WASDuk Review: The Punk Singer

The Riot Grrrl movement teetered back and forth between punk genius and reporters writing so much baseless trash that the best voice of the bunch retreated in utter-disgust: Kathleen Hanna.

Director Sini Anderson, unlike those headline hungry hacks of the early 90’s, does all her fact checking and leaves no stone unturned. Kathleen’s journey begins with her shouting “It happened after midnight” over and over at a spoken word gig. Not enough people were listening, so she founded Bikini Kill, where her lyrics flowered from warnings of the drunken father to gender politics. Her frustrations are reflected in their Rebel Girl single, which explores how the common man always mistook a female’s right to say no or her intelligence for homosexuality: That girl thinks she’s the queen of the neighborhood / I got news for you she is / They say she’s a dyke but I know / She is my best friend yeah!

Indeed, after Bikini Kill and Kathleen Hanna started inviting girls to the front of the stage at sold-out gigs and telling the mosh-happy jocks of the newly founded Nirvana-age to fuck off, the headlines at MTV painted her a dyke, a sexual abuse victim, or even as a bi-polar stripper with suicidal tendencies that got into fights with Courtney Love. Part of the media’s problem was that the Riot Grrrl movement was more concerned with Fanzines and helping to empower confused University kids than with national headlines. As a result, and because bands like Bikini Kill refused interviews, the man’s magazines like Rolling Stone and Esquire wrote about how Bikini Kill couldn’t play their instruments or about how nothing could be listened to on the radio after one of their singles were aired. The Riot Grrrl’s took this as a compliment. Men took it as a passing fad.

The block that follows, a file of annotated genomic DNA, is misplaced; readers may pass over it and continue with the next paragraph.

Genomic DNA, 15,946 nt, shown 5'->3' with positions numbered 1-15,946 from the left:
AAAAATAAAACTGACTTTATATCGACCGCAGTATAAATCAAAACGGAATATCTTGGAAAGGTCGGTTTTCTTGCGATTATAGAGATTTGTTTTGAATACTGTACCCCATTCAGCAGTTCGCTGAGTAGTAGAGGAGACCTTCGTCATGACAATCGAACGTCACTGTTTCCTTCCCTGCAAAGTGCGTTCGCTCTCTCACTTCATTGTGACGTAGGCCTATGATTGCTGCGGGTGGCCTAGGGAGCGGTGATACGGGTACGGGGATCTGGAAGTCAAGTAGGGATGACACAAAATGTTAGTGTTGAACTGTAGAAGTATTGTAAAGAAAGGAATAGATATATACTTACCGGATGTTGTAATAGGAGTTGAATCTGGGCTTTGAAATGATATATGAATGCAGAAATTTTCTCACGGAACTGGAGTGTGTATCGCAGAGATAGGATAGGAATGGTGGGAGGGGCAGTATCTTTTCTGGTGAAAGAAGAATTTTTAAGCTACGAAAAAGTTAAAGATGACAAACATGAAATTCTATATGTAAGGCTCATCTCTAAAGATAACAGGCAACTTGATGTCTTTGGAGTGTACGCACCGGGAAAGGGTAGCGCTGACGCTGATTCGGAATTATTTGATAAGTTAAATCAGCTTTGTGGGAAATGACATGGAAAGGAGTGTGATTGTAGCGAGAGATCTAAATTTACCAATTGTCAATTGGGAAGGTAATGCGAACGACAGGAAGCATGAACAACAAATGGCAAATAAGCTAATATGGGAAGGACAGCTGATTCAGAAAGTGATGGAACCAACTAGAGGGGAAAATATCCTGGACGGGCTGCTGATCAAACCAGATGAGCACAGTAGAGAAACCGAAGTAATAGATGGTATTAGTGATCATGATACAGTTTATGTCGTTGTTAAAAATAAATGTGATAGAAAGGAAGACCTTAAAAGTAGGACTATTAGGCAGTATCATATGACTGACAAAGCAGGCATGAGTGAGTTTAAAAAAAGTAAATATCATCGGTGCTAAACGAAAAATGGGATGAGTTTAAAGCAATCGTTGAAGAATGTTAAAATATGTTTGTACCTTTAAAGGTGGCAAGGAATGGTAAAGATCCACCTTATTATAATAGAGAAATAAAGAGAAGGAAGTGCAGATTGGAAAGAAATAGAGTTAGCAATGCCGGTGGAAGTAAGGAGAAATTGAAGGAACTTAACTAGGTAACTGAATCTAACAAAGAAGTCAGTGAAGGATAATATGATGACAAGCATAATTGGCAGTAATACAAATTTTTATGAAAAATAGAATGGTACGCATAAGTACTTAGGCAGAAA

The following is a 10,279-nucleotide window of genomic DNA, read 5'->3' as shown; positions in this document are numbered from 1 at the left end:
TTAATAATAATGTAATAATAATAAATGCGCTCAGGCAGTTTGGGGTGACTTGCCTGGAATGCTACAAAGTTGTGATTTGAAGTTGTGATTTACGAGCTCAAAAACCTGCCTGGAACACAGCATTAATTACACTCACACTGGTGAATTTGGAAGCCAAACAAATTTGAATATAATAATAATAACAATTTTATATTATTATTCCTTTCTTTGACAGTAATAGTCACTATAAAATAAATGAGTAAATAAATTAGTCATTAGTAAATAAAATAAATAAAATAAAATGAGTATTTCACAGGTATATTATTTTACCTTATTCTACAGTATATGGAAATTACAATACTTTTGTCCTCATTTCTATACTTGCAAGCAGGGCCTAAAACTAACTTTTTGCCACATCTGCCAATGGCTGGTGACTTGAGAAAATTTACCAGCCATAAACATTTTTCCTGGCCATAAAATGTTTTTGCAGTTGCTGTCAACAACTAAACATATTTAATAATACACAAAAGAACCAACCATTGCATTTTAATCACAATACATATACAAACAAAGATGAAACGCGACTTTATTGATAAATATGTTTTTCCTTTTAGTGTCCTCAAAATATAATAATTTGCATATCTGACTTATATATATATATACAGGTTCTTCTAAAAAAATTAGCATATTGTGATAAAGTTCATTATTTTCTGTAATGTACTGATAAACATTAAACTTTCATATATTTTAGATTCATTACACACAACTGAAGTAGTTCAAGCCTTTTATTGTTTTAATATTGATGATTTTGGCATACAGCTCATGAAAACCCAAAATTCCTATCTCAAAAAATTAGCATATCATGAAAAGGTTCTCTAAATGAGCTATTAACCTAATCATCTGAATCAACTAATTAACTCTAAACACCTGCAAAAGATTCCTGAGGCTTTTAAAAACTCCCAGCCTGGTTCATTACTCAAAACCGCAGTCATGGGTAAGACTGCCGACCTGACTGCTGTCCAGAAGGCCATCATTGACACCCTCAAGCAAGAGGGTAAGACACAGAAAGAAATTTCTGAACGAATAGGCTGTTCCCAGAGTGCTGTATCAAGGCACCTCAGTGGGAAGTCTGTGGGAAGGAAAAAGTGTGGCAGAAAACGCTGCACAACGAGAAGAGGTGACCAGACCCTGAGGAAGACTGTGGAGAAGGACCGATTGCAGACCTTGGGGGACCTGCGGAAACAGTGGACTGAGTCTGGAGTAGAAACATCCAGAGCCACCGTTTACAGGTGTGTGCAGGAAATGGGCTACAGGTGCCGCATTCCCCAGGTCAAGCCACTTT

Just like the Sex Pistols and the Clash, Kathleen Hanna knew revolution started at home. Once honesty and empowerment were established, whether it were about being an Antichrist of an Anarchist, living by the river, or liking fucking, the fans would turn out in droves to hear the latest politics of the raised fist. In the end, Kurt Cobain shot himself in the face and gave up after a handful of albums, the Sex Pistols released 2 albums and their lead-singer also killed himself, and the Clash simply got too jealous of each other. Bikini Kill’s still around, though they’ve split and evolved into various new incarnations like Le Tigre and the Julie Ruin. It’s too bad we’ll remember the drug-riddled jargon of short-lived men’s punk far longer and as superior to the genius of a revolution for everybody through a female’s lens.

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